Things should have been brighter for Dish Network (NASDAQ:DISH) than they were in recent months. After all, a pandemic that keeps people in their homes for long periods of time should be tailor-made for a company that provides home entertainment. With an array of competitors on every front and people moving away from cable, though, it's been an uphill fight. Recent news gave Dish Network new life as it went up 11% at one point—and managed to preserve these gains into this morning—on the latest news about an exciting new project.
The Project that Got Dish Network's Groove Back
What was the project that shot 11% into the arm of a cable company that should be dying everywhere except possible places where you can't get the right kind of internet for streaming video? The answer is a new connection with Amazon (NASDAQ:AMZN), and a new partnership that calls for Dish to tap Amazon Web Services to roll out a complete 5G network on Dish's infrastructure.
With such a plan in place, Dish Network effectively throws its hat into the ring alongside the likes of Verizon (NYSE:VZ), AT&T (NYSE:T) and T-Mobile (NASDAQ:TMUS). By connecting with Amazon, Dish Network now has the chance to build a complete 5G network, from scratch, that can actually improve on its competitors' efforts to do just that. With such a partnership in place, Dish can make a move toward providing service before summer 2023; Dish, at last report, runs the risk of losing wireless spectrum licenses if it doesn't have an operational network by then.
The good news for Dish is that it should have at least a test case ready by the end of 2021. A statement from the company revealed that it would have “...the first standalone, cloud-based 5G Open Radio Access Network in the United States” in Las Vegas starting at some point this year. Further, the statement noted that Amazon and Dish would be working together to see how organizations use 5G, or build networks themselves.
Analysts Swinging Back to Buy
The latest moves made at Dish Network have not been lost on the broader analyst pool, as noted by our latest research. In fact, in the last month, the consensus has swung around to “buy”, trending steadily upward to bullish.
Ratios have always been mixed for Dish, and looking at a year's worth of ratings proves that point nicely. A year ago, the company had one “strong buy” rating, three “buy” ratings, seven “hold” and two “sell.” Six months ago, that shifted a bit more to bullish as we had one “strong buy”, three “buy”, eight “hold” and one “sell.” Three months ago, another shift to bullish emerged as we went to one “strong buy”, four “buy”, eight “hold” and one “sell.” Today, the sell side has departed the field altogether, and we stand at one “strong buy”, four “buy”, and seven “hold” for the first move to “buy” after months of “hold” consensus.
The price target, meanwhile, occupies a surprisingly broad range. The average price target sits at $40.33 per share, with a low of $30 and a high of $65. However, some of these price targets are comparatively old, so it's a point to keep in mind. Recently, Morgan Stanley raised its target from $32 to $38, and Raymond James, about seven weeks prior, dropped its target from $55 to $54, while maintaining a “strong buy” rating.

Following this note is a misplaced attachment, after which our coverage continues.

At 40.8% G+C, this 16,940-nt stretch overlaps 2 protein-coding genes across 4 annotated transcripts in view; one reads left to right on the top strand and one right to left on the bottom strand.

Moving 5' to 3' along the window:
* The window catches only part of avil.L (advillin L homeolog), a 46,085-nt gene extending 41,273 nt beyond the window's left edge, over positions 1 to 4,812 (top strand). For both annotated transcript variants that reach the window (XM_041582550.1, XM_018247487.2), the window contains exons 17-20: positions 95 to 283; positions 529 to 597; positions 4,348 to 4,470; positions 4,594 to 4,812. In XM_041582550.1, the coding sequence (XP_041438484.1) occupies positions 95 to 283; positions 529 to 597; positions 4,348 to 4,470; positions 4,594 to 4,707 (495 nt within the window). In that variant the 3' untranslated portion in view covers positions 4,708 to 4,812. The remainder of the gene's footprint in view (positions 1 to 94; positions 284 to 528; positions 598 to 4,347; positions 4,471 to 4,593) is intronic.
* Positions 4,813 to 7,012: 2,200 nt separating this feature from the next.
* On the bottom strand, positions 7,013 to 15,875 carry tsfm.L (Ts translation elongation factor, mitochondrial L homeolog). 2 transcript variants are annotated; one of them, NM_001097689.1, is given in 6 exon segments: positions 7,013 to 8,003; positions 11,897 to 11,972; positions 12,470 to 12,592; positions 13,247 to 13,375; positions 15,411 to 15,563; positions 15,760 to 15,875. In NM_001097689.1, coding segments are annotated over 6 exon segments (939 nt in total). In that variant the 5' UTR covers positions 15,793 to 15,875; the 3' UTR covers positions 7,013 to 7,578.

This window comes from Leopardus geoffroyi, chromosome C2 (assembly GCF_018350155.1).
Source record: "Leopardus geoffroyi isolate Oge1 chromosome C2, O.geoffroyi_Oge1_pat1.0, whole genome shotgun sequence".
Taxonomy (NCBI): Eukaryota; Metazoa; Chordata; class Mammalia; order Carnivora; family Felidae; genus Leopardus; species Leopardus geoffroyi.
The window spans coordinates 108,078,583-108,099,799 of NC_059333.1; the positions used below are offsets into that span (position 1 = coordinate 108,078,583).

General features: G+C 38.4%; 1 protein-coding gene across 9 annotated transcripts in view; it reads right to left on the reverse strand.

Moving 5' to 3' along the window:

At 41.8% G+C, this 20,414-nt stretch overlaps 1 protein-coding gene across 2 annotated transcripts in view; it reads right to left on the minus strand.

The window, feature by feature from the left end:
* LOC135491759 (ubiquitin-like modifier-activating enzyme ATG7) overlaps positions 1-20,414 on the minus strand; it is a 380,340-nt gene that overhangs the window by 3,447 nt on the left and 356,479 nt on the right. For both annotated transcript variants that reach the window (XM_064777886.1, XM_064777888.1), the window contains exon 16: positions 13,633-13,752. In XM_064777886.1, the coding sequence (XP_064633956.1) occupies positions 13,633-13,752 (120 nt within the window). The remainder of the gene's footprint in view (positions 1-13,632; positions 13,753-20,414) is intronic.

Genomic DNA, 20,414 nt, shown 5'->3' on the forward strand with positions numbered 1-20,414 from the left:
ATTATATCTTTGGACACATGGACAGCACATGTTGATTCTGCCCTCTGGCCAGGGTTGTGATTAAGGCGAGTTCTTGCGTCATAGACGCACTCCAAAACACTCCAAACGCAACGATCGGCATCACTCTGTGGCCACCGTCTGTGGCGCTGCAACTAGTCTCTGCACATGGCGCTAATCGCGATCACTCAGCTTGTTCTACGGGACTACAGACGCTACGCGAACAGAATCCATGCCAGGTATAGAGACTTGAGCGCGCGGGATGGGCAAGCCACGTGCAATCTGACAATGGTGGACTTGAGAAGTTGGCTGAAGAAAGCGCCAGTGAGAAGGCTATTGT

But What About Tesla?
On the surface, this is a great move for Dish Network. If it can actually roll out a nationwide 5G network that reaches the same people that Dish Network television reaches right now, it will have a formidable value proposition on its hands. Better yet, if it can roll out 5G without a lot of access limits or throttling speeds or any other such issues, it could be the biggest thing to hit the entire concept of the digital divide since wireless internet access in the first place.
There's one point that isn't being too widely considered, though, and that comes from electric car maker Tesla (NASDAQ:TSLA). Tesla has been hard at work producing the Starlink system, a series of satellites in low Earth orbit—which is actually a step up from the standard satellite internet connection that turns to geosynchronous satellites—that connect to ground transceivers and give just about anybody access to unlimited data at impressive speeds. Though the Starlink system is in beta right now—some places already have access, and more are expected to have access by the end of this year—it's already said to be producing speeds starting at 50Mb/s, which compares at least somewhat to the average 100Mb/s rate 5G offers.
Still, Tesla's advantage on that front is it's available now, or will be soon, while Dish will still be trying to get the system operational two years from now. While there may still be room for Dish to gain customers, especially on the strength of better speeds, Tesla will likely have a first-mover advantage to work to improve its own offering, not to mention the resources to do it. Dish's Amazon backing certainly will help matters there, but Dish will be playing catchup for the foreseeable future. Still, with Dish's name recognition and Amazon's know-how, it could be an exciting play for investors that's a lot more accessible than a share of Tesla right now.
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